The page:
All posts by egeorge

Break-up Sonnet

I took a stab at writing a sonnet. I followed the rhyme scheme ABAB / CDCD / EFEF / GH, in keeping with the structure of Shakespeare’s sonnets. There are one or two lines that don’t have five feet per line, but I generally tried to keep to that. Most of Shakespeare’s sonnets deal with some sort of love, so I made this sonnet about a break-up. The speaker basically just wants to feel nothing anymore, until new love can be felt and old love’s sadness can be buried.

Break-up Sonnet:

Thy whispered words of bitter final song

Bring me to Death by hidden lovers known;

Love’s beauty sang on, but not for too long:

It thumps within now graceless, hardened stone.

Must I endure this? Must I carry on?

Must I constantly crave thy callous touch?

Bury my heart in rotten dirt, so gone

Where I may not absorb this pain as such.

If live I must as now I am, consume

All pulse, longing, beneath the seven seas,

Cast the ashes of wretched love, entomb

All recollection, memory, and glees

For only from ashes do new buds bloom,

So Death brings new life, and silence to gloom.

Sonnet 30

I recorded Sonnet 30 on SoundCloud for the Sonnet Project. This sonnet really captures the sadness of losing someone as a friend and partner, but that remembered friendship and love can also restore you. “The Complete Sonnets and Poems” notes that this sonnet is the first sonnet of Shakespeare’s in which the addressee is called “friend” (440). The speaker seems to consider “friend” as both a friend of the more usual modern definition and potentially as someone the speaker is in love with.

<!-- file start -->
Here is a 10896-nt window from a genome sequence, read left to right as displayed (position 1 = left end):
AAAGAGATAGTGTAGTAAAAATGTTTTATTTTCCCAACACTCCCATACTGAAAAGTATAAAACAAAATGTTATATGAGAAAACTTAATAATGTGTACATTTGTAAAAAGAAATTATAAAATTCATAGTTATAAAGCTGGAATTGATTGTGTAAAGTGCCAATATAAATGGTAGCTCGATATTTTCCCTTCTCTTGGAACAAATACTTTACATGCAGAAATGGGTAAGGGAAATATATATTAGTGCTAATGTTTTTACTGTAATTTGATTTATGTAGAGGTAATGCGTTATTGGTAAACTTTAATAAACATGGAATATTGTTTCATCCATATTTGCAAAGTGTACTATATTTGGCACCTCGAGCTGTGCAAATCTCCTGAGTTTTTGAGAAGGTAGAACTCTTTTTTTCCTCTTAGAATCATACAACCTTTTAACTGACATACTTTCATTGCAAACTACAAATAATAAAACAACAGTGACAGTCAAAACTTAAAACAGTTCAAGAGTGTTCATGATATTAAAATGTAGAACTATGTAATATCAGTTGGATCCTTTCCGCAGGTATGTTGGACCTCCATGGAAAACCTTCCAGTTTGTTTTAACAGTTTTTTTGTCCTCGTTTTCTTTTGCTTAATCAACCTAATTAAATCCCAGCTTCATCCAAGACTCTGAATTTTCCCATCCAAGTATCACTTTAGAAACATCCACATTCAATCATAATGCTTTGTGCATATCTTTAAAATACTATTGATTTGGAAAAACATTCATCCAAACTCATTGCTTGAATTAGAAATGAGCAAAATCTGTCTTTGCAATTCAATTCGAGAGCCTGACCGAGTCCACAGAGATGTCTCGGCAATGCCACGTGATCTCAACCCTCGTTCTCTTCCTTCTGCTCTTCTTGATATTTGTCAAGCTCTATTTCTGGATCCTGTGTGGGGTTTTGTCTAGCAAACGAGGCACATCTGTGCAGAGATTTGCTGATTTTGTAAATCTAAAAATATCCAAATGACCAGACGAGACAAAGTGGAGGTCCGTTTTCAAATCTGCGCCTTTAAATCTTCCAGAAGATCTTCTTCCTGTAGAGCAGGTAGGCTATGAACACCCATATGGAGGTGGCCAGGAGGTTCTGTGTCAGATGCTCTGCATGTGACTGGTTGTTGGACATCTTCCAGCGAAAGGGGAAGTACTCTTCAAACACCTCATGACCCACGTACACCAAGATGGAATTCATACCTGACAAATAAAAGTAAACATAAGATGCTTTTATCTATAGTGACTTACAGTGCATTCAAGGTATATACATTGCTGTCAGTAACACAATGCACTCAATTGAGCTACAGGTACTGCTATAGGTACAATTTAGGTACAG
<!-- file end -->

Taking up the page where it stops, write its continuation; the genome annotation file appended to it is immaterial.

I used Voyant to analyze the poem and the common use of words like  “dear,” “woe” and “moan” speaks to the pain felt by the speaker due to missing his love and friend. There is hope too, though! The sonnet ends on a high note: if the speaker thinks about the friend in times of sorrow, the happy and special aspects about their experiences compensates for the terrible sadness. “New” in Voyant could symbolize feeling these sorrows anew each time, but “new” is also a word used to express moving on and beginning anew. Perhaps the speaker of this poem tries to discretely poke at this hopeful nuance.

Voyant - Sonnet 30



-Emily George

The Stratford Festival – King Lear

King Lear stands as one of Shakespeare’s most captivatingly tragic plays and watching the Stratford Festival’s performance of it last Saturday, March 7 was a real treat. I definitely enjoyed it, much more than I thought I would. Although the 2008 TV film was also well done, I found myself much more enthusiastic and staying with the storyline when I had audience queues to work off of and when the actors were more interactive with the audience. The atmosphere also played a major role in holding my attention – the dim lights, quiet, lack of distractions (like my phone!) and reactions of the audience to jokes and action made the experience more fulfilling and authentic than staring at my computer screen at home.